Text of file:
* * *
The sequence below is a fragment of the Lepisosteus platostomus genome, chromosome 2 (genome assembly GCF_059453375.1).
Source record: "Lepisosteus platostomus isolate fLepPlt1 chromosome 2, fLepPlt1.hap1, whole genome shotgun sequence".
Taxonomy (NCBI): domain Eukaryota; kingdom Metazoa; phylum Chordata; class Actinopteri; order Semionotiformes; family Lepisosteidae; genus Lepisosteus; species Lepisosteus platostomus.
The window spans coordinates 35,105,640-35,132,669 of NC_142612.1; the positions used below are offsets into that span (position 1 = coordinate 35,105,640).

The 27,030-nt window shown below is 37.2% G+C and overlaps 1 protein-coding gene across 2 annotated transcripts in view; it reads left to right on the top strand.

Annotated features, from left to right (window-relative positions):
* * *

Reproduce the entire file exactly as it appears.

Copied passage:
The sequence below is a fragment of the Lepisosteus platostomus genome, chromosome 2 (genome assembly GCF_059453375.1).
Source record: "Lepisosteus platostomus isolate fLepPlt1 chromosome 2, fLepPlt1.hap1, whole genome shotgun sequence".
Taxonomy (NCBI): domain Eukaryota; kingdom Metazoa; phylum Chordata; class Actinopteri; order Semionotiformes; family Lepisosteidae; genus Lepisosteus; species Lepisosteus platostomus.
The window spans coordinates 35,105,640-35,132,669 of NC_142612.1; the positions used below are offsets into that span (position 1 = coordinate 35,105,640).

The 27,030-nt window shown below is 37.2% G+C and overlaps 1 protein-coding gene across 2 annotated transcripts in view; it reads left to right on the top strand.

Annotated features, from left to right (window-relative positions):